Public speaks against Routes 20 & 60 project
Local supporters of New York state’s proposed two-lane roundabout project at the Routes 20 and 60 intersection seem few and far between.
Several dozen people crammed Fredonia Village Hall’s Trustees Room Wednesday for a public hearing on the matter, and no one voiced their approval. The primary argument against the project revolved around the installation of raised medians that would approach the intersection on all four sides, thereby eliminating left turns into adjacent businesses or onto the roadway.
“This is insanity; it’s foolish,” Fredonia attorney Daryl Brautigam told project officials. “You’re doing (this) at a tremendous human cost and a financial cost to several businesses that I represent or patronize that are located at or near this intersection. What you will do … will be forcing traffic in ways that are more damaging than what you’re trying to avoid. Someone exiting The Paper Factory, for instance, will have to go east on Route 20 and somehow make a U-turn to come back to the village of Fredonia. They will not be allowed to go to the traffic circle because of the median that’s in the middle of the road. You’re going to cause more accidents with this proposed plan than you’re ever going to avoid.”
Brautigam pointed out the local economy in the Fredonia area is fragile and is smarting in the wake of massive job losses. Eliminating left-turn access to the businesses would result in even more layoffs and empty properties, he asserted.
“It’ll be easy for the traffic to get through there if you do what you say because there’s going to be desolation and no businesses anywhere on that strip,” he added.
Bruce Mulkin, owner of Paper Factory, noted the current traffic light is vital to his business since it temporarily halts drivers who then look around and see his sign. With a roundabout and a constant flow of traffic, the business will suffer since no one will take the time to look around anymore, he said.
“Now, with a median, my business is going to be gone,” he told project officials. “I can’t fathom, even during the construction phase, us being viable to stay around.”
Sanjay Singh, assistant regional design engineer for the state Department of Transportation and Routes 20 and 60 project manager, explained the intersection has been flagged due to an above-average number of accidents that occur there. Between Dec. 1, 2010 and Nov. 30, 2013, over 100 accidents have taken place at the intersection and its four approaches — 41 at the intersection and 61 along the approaches. Fifty-four of the 61 accidents in the approaches are attributed to motorists entering or exiting the adjacent driveways by way of a left turn.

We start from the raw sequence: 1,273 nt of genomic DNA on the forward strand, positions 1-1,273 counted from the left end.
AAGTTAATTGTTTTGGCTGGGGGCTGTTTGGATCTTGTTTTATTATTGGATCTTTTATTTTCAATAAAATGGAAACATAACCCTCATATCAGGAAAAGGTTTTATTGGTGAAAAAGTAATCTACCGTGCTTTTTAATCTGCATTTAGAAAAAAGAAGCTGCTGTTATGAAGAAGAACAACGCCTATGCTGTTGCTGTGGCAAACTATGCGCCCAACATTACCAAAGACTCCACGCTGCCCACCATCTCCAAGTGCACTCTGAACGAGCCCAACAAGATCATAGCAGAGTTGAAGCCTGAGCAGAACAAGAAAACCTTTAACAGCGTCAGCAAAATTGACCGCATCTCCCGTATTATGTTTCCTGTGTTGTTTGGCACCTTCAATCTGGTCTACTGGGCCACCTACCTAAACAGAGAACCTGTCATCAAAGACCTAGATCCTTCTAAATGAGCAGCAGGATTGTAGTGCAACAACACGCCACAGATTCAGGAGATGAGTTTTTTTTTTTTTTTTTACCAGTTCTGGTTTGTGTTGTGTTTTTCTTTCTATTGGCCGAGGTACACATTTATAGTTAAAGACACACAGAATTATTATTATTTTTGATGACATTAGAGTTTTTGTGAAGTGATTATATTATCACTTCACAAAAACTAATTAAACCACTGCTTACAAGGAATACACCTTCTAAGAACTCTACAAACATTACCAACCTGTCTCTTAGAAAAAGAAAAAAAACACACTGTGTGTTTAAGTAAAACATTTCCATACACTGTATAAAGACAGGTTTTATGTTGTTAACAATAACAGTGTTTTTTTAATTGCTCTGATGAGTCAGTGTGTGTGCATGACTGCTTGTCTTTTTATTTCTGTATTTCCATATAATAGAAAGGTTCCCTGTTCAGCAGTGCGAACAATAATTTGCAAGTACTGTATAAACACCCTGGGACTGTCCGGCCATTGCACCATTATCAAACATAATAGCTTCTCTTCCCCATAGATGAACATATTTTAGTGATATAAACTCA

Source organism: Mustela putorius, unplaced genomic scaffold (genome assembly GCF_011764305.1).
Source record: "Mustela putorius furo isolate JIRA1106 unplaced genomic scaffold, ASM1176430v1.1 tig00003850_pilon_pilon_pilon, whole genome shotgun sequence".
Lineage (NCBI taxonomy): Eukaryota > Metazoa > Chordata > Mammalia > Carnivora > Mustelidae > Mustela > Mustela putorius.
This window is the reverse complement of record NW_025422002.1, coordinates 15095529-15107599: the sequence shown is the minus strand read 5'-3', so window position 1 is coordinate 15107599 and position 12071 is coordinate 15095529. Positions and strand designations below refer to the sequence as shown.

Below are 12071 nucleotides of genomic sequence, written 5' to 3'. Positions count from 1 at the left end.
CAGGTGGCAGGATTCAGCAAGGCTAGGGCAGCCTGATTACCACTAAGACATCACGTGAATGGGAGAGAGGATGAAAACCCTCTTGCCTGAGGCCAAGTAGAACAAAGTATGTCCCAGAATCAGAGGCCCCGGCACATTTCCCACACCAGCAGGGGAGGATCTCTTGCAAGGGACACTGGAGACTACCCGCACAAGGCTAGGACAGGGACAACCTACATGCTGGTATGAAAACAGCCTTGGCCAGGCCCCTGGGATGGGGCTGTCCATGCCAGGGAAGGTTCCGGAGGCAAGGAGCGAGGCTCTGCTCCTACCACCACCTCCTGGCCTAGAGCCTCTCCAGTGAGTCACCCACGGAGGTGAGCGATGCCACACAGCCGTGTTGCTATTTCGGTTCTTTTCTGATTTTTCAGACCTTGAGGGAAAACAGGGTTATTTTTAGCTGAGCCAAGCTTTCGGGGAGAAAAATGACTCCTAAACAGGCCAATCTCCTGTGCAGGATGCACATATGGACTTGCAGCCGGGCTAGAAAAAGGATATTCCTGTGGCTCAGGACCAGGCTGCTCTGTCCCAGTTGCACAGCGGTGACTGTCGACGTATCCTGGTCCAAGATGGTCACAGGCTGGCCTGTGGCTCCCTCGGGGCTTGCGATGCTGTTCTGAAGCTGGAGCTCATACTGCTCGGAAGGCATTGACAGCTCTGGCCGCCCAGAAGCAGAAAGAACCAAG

A roundabout would drastically lower the number of accidents by reducing the amount of possible collision points, Singh stated. It would also shorten travel times during high-traffic periods and improve air quality.
“What we have is a conceptual plan … to address safety at this intersection,” he said. “The safest movement at an intersection is a right turn, as compared to a left turn or heading straight on through. Imagine an intersection where the only way you can get in and get out is a right turn. That’s essentially what a roundabout is. We will have to have a raised median if we want to cut down the type of accidents that are appearing at the driveways.”
Brautigam wasn’t buying it, however.
“You are playing with people’s financial investments they’ve made in businesses there and you’re going to take them away solely for the purposes of supposedly saving 30 or 40 fender benders over three years,” he remarked.
Several people argued that lowering the area’s speed limit and putting in right-turn lanes on all four intersection legs would work just as well as — if not better than — putting in a roundabout and raised medians. Singh addressed that by saying he would bring the idea of a speed study to the attention of the Traffic and Safety Department.
Construction is estimated at $3.35 million, with 90 percent of that paid through the federal Highway Safety Improvement Program and 10 percent paid through state-dedicated funds.
Singh said he would take Wednesday’s public comments back to the state DOT for consideration as the project design progresses. The project is expected to be finalized this summer, with construction beginning in the fall and ending in the fall of 2018.
Anyone still wishing to provide comments on the project may do so by Dec. 23 by writing to Frank P. Cirillo, Regional Director, Region 5, New York State Department of Transportation, 100 Seneca St., Buffalo, NY 14203, Attn: S. Singh, P.E. The project identification number is 5812.72.
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